There are two levels, at least, of uncertainty.
First, it is far from clear that the phenomenon described in the second chapter of Acts is the same as that of 1 Cor. 14. The one is defined as 'speaking in other tongues'; the other as 'speaking in tongues'. In Acts, the speakers were easily understood by the multitude; at Corinth, they could be understood only by those with a special gift of interpretation. At Corinth, they were a sign of God's judgment on unbelievers; there is not a hint of this in Acts. In view of these difficulties, we cannot lightly assume that the two phenomena were the same.
Second, there is uncertainty as to the nature of tongue–speaking itself; and not only is there a lack of agreement as to what occurred in New Testament tongue–speaking, but there is a lack of agreement as to what takes place in Pentecostal assemblies at the present day. According to some Charismatics, the tongues are foreign languages, recognisable as such and in principle translatable. According to others they are a form of ecstatic speech, in which the Christian expresses concepts and emotions which transcend language - what Donald Gee calls, 'an almost spontaneous expression of otherwise unutterable emotion'. Such utterances would not only be untranslatable but un-interpretable. According to yet others, tongue–speaking is 'a manifestation of the Spirit of God employing human speech organs'. On this view, although the utterance has a language pattern the vocal cords are controlled not by the human intellect (which lies fallow, 1 Cor. 14:14, N.E.B.) but by the Holy Spirit.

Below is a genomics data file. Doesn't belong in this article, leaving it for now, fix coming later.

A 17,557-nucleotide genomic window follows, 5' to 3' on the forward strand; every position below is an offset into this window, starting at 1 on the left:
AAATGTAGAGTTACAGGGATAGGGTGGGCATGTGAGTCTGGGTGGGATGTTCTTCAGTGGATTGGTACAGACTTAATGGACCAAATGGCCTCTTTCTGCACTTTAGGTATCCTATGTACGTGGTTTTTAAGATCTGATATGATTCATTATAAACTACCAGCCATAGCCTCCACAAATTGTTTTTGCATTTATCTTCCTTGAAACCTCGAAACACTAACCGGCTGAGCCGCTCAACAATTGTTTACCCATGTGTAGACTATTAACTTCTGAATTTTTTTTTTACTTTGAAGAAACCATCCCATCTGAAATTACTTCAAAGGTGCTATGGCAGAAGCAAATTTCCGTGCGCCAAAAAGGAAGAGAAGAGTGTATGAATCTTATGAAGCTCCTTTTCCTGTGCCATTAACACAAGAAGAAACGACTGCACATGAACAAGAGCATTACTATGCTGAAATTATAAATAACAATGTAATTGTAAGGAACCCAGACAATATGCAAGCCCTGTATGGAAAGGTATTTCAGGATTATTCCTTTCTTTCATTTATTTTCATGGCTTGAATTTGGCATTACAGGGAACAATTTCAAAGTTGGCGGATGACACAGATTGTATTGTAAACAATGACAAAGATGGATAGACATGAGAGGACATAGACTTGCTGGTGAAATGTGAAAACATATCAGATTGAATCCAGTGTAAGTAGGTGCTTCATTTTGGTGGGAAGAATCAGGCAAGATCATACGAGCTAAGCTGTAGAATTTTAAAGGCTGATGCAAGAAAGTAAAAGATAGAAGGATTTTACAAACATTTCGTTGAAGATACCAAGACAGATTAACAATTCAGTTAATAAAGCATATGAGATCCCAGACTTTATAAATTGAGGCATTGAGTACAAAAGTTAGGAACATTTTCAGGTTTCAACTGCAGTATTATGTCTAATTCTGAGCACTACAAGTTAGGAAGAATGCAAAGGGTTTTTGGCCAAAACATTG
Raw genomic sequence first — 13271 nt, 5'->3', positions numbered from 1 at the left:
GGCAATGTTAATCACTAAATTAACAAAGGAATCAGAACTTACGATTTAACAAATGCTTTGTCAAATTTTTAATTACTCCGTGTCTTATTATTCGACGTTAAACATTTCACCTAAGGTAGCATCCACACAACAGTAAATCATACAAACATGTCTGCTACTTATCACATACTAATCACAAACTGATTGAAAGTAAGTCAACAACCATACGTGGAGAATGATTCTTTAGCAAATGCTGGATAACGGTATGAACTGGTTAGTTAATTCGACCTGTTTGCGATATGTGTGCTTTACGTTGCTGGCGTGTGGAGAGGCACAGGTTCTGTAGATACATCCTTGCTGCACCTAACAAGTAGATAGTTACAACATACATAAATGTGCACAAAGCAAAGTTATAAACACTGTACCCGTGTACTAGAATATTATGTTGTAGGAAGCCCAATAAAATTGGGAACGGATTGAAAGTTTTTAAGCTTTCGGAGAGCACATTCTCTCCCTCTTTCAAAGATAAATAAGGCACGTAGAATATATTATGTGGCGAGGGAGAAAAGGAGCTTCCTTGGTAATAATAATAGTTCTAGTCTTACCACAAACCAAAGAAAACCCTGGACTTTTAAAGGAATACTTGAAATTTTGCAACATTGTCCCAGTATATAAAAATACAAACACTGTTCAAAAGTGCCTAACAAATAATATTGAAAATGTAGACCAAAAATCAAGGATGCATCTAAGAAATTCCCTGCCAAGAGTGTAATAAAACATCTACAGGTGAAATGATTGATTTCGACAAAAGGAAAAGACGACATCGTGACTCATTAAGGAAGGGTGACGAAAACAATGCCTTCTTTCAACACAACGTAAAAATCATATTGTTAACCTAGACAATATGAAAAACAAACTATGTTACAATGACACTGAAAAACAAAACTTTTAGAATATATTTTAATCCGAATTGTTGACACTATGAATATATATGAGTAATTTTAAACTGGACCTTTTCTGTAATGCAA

For the moment it is not important to settle this question of identification. We need only note that there is no agreement among New Testament scholars or among Pentecostals themselves as to what tongue-speaking was –– or is. This is passing strange if it was meant to be, in perpetuity, the initial sign of the Holy Spirit baptism. How can I know if I have spoken in tongues when I do not know what tongue–speaking was?